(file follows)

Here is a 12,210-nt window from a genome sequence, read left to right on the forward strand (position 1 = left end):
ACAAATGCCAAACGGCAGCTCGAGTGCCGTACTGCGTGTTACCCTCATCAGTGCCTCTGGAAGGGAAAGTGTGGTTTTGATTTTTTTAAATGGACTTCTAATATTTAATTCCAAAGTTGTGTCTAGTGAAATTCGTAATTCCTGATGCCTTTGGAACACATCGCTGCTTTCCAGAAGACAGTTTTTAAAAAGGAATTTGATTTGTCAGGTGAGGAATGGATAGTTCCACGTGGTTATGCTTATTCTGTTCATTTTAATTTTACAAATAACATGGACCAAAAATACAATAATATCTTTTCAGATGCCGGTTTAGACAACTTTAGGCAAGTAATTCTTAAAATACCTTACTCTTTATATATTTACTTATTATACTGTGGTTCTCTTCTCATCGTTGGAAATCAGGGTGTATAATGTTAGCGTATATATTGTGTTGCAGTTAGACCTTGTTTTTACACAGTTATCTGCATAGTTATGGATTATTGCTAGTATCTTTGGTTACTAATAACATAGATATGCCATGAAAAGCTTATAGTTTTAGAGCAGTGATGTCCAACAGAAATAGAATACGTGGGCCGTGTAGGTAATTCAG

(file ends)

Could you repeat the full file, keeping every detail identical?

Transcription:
Here is a 12,210-nt window from a genome sequence, read left to right on the forward strand (position 1 = left end):
ACAAATGCCAAACGGCAGCTCGAGTGCCGTACTGCGTGTTACCCTCATCAGTGCCTCTGGAAGGGAAAGTGTGGTTTTGATTTTTTTAAATGGACTTCTAATATTTAATTCCAAAGTTGTGTCTAGTGAAATTCGTAATTCCTGATGCCTTTGGAACACATCGCTGCTTTCCAGAAGACAGTTTTTAAAAAGGAATTTGATTTGTCAGGTGAGGAATGGATAGTTCCACGTGGTTATGCTTATTCTGTTCATTTTAATTTTACAAATAACATGGACCAAAAATACAATAATATCTTTTCAGATGCCGGTTTAGACAACTTTAGGCAAGTAATTCTTAAAATACCTTACTCTTTATATATTTACTTATTATACTGTGGTTCTCTTCTCATCGTTGGAAATCAGGGTGTATAATGTTAGCGTATATATTGTGTTGCAGTTAGACCTTGTTTTTACACAGTTATCTGCATAGTTATGGATTATTGCTAGTATCTTTGGTTACTAATAACATAGATATGCCATGAAAAGCTTATAGTTTTAGAGCAGTGATGTCCAACAGAAATAGAATACGTGGGCCGTGTAGGTAATTCAG